Suppose it’s just not even 20 years ago and you’ve built Prodigy. You and Compuserve pretty much dominate the on-line world through your dial-in walled gardens. There’s this new kid on the block – America On Line – who is off on the horizon and the three of you are all running what I like to call the “peep show” model: the longer users stay connected, the longer the meter runs and the more you take in. Great business. Until it wasn’t.
Think it’s only the digital world where disruption is the norm? I have a lampshade on my bedroom reading lamp. It was built to stand high heat and repeated removal from the light bulb. Here’s the thing – the shade wasn’t built with the notion that bulbs change. But they have – energy saver bulbs have trouble with clip-on shades. Built to last?
So what if we move to electric cars and we’re all refueling at home? Do the gas stations shut down? Probably not – but since they were built to last with a primary single purpose, what becomes of them?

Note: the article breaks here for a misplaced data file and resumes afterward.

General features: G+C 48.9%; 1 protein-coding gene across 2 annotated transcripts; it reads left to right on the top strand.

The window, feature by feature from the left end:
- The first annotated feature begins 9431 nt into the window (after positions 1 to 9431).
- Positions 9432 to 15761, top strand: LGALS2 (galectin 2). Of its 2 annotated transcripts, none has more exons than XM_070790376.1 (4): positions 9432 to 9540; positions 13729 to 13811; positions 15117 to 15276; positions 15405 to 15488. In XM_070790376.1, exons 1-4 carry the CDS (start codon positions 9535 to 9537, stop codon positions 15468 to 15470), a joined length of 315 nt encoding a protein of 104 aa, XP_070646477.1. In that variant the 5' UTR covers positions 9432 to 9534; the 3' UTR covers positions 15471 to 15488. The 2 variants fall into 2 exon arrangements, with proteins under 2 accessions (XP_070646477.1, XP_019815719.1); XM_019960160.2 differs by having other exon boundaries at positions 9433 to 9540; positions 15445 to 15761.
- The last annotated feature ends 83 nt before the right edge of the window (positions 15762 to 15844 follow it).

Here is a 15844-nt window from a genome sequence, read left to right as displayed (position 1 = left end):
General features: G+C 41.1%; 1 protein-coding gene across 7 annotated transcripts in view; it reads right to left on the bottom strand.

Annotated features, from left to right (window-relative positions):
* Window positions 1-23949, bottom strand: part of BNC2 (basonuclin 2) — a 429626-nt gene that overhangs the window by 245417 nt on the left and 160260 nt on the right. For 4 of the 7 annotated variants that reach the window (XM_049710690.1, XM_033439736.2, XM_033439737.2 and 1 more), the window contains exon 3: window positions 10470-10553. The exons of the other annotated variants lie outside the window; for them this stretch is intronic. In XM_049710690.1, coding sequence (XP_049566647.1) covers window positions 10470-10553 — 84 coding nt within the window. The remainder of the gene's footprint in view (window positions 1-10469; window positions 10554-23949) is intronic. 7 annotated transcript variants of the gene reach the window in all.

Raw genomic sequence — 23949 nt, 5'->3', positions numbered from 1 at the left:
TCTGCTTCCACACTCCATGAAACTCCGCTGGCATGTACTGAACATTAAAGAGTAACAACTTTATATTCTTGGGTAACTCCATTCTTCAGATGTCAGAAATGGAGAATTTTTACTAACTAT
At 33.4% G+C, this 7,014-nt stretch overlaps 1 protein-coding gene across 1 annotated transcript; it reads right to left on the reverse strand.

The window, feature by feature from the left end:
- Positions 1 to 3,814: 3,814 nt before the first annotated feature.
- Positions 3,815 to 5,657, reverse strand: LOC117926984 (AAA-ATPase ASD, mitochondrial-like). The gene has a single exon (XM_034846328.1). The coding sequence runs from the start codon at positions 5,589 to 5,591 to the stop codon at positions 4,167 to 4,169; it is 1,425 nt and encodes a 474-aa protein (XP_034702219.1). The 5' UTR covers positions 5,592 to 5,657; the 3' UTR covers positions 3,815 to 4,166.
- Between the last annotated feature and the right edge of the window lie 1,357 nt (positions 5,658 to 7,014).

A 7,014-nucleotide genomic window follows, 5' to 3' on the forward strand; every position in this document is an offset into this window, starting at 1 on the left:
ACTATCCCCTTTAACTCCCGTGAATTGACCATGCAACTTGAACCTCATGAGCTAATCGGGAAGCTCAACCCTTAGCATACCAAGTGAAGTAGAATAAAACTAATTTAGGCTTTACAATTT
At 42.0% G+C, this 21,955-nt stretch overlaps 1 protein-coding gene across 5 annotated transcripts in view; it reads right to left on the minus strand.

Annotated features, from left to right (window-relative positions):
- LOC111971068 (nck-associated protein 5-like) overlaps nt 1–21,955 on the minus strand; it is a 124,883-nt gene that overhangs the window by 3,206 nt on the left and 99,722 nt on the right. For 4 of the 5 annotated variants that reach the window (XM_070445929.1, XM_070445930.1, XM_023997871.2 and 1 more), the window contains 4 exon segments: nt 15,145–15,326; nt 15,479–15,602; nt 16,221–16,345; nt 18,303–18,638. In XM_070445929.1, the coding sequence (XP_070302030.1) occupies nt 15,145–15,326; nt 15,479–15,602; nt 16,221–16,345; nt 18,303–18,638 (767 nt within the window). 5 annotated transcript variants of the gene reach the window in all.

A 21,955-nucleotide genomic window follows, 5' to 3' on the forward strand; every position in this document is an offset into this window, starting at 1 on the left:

I’ll ask the same question as the Dead in Built To Last
Built to last while years roll past
Like cloudscapes in the sky
Show me something built to last
Or something built to try
As we run our businesses, hard as it may be, we need to do estate planning – what happens after our product in its current form dies. Even almost 15 years later, companies that are built to last as outlined in this book of the same name ring true to me. The successful companies in the book really had no master plan, and not a lot of structure. The best part was how few divas worked at them. These companies fostered environments in which bright people were encouraged to innovate – try a lot of stuff and don’t worry about the failures (as long as they had some successes).
We tend to be product-centric when we think about being built to last. Maybe we ought to be more focused on our culture and our people? Thoughts?